[Docs] [txt|pdf] [draft-sakane-dhc-...] [Diff1] [Diff2]

PROPOSED STANDARD

Internet Engineering Task Force (IETF)                         S. Sakane
Request for Comments: 6784                                 Cisco Systems
Category: Standards Track                                    M. Ishiyama
ISSN: 2070-1721                                      Toshiba Corporation
                                                           November 2012


                      Kerberos Options for DHCPv6

Abstract

   This document defines four new options for the Dynamic Host
   Configuration Protocol for IPv6 (DHCPv6).  These options are used to
   carry configuration information for Kerberos.

Status of This Memo

   This is an Internet Standards Track document.

   This document is a product of the Internet Engineering Task Force
   (IETF).  It represents the consensus of the IETF community.  It has
   received public review and has been approved for publication by the
   Internet Engineering Steering Group (IESG).  Further information on
   Internet Standards is available in Section 2 of RFC 5741.

   Information about the current status of this document, any errata,
   and how to provide feedback on it may be obtained at
   http://www.rfc-editor.org/info/rfc6784.























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Copyright Notice

   Copyright (c) 2012 IETF Trust and the persons identified as the
   document authors.  All rights reserved.

   This document is subject to BCP 78 and the IETF Trust's Legal
   Provisions Relating to IETF Documents
   (http://trustee.ietf.org/license-info) in effect on the date of
   publication of this document.  Please review these documents
   carefully, as they describe your rights and restrictions with respect
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   described in the Simplified BSD License.

   This document may contain material from IETF Documents or IETF
   Contributions published or made publicly available before November
   10, 2008.  The person(s) controlling the copyright in some of this
   material may not have granted the IETF Trust the right to allow
   modifications of such material outside the IETF Standards Process.
   Without obtaining an adequate license from the person(s) controlling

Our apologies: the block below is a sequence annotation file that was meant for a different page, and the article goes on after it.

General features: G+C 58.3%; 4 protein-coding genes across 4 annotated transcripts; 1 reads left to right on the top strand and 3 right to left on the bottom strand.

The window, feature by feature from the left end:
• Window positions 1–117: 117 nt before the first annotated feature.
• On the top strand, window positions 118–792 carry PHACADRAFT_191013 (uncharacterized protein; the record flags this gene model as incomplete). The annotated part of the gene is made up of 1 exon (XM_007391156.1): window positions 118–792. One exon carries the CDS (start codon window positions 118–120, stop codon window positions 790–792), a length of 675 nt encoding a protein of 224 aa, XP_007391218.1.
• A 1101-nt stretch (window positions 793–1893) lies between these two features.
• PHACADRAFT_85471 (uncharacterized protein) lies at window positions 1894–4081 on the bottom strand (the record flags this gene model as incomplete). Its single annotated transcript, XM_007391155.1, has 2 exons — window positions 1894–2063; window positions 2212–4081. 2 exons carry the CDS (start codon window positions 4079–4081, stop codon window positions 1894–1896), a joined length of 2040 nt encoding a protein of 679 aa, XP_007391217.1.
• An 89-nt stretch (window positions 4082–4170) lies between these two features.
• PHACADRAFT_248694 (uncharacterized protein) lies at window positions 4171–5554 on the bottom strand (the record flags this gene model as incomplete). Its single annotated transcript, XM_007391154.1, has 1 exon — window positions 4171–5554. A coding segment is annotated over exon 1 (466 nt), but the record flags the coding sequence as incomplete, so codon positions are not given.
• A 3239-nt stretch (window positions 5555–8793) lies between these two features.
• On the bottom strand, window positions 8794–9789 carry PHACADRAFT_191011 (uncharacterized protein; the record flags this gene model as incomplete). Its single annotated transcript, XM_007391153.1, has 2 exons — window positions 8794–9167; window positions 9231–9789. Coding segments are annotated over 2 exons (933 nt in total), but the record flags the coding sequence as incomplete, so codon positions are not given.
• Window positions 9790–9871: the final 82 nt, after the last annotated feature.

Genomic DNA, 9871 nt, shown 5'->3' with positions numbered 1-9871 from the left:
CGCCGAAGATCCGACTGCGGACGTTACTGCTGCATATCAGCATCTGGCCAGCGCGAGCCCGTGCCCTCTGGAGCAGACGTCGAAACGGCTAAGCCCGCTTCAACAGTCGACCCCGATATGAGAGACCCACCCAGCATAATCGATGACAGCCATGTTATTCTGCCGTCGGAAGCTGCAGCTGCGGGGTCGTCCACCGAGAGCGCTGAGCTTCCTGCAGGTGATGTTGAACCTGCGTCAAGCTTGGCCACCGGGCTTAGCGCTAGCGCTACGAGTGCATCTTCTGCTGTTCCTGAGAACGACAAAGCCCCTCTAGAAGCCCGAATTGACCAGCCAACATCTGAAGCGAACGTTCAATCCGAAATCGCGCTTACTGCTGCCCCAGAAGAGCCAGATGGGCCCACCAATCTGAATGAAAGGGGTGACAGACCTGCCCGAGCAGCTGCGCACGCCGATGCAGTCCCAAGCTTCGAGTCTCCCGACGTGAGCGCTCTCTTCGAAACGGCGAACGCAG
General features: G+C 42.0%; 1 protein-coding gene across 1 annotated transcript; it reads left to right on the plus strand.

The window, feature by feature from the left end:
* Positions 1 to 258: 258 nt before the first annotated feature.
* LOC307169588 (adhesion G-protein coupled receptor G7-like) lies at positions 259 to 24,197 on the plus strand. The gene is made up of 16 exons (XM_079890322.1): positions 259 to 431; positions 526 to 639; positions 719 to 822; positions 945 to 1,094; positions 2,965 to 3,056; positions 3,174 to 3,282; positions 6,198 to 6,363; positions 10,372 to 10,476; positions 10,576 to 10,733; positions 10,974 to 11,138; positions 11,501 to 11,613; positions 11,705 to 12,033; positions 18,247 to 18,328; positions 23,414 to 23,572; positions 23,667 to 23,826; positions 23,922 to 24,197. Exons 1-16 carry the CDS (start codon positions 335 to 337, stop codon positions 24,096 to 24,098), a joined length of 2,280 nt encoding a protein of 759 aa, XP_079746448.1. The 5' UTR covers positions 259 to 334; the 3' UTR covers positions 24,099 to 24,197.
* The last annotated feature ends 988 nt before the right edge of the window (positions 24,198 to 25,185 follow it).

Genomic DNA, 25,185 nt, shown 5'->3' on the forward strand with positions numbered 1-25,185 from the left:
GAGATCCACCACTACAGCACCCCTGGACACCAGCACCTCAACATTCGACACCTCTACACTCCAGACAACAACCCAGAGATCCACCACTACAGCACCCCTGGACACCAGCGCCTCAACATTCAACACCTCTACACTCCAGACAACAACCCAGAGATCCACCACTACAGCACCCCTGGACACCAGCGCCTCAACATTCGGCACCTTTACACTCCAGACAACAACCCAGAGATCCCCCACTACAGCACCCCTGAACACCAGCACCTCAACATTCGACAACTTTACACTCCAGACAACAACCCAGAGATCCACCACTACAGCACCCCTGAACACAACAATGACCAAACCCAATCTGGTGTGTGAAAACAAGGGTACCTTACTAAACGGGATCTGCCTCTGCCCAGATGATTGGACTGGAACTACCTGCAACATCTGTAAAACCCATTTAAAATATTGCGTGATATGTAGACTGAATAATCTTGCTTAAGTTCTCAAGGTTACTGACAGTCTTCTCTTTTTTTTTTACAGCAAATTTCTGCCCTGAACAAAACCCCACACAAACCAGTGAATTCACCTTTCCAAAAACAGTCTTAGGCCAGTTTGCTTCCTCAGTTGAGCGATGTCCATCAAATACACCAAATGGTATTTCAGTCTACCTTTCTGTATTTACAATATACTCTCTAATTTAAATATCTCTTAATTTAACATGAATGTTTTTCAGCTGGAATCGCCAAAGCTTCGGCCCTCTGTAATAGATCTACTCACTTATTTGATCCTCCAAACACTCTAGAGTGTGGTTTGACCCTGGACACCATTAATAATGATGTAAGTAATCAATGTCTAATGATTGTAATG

the copyright in such materials, this document may not be modified
   outside the IETF Standards Process, and derivative works of it may
   not be created outside the IETF Standards Process, except to format
   it for publication as an RFC or to translate it into languages other
   than English.

Table of Contents

   1. Introduction ....................................................3
   2. Conventions Used in This Document ...............................4
   3. Kerberos Options ................................................4
      3.1. Kerberos Principal Name Option .............................4
      3.2. Kerberos Realm Name Option .................................5
      3.3. Kerberos Default Realm Name Option .........................6
      3.4. Kerberos KDC Option ........................................6
   4. Client and Server Operation .....................................7
      4.1. KDC Discovery for a Client .................................8
   5. IANA Considerations .............................................8
   6. Security Considerations .........................................9
   7. Acknowledgments .................................................9
   8. References .....................................................10
      8.1. Normative References ......................................10
      8.2. Informative References ....................................10
   Appendix A. An Example of the Operation of the Client .............11






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1.  Introduction

   Kerberos Version 5 [RFC4120] is a trusted third-party authentication
   system.  Each organization wishing to use Kerberos establishes its
   own "realm", and each client is registered as part of that realm.  At
   least one Key Distribution Center (KDC) is required for the operation
   of a Kerberos realm.

   When a client wishes to communicate with, and be authenticated to, a
   Kerberos application server (also a client of the KDC), the client
   identifies itself, and its realm, to the KDC and acquires a
   credential from the KDC.  The client then presents the credential to
   the Kerberos application server, which can use the credential to
   authenticate the client.  The client needs to know at least one IP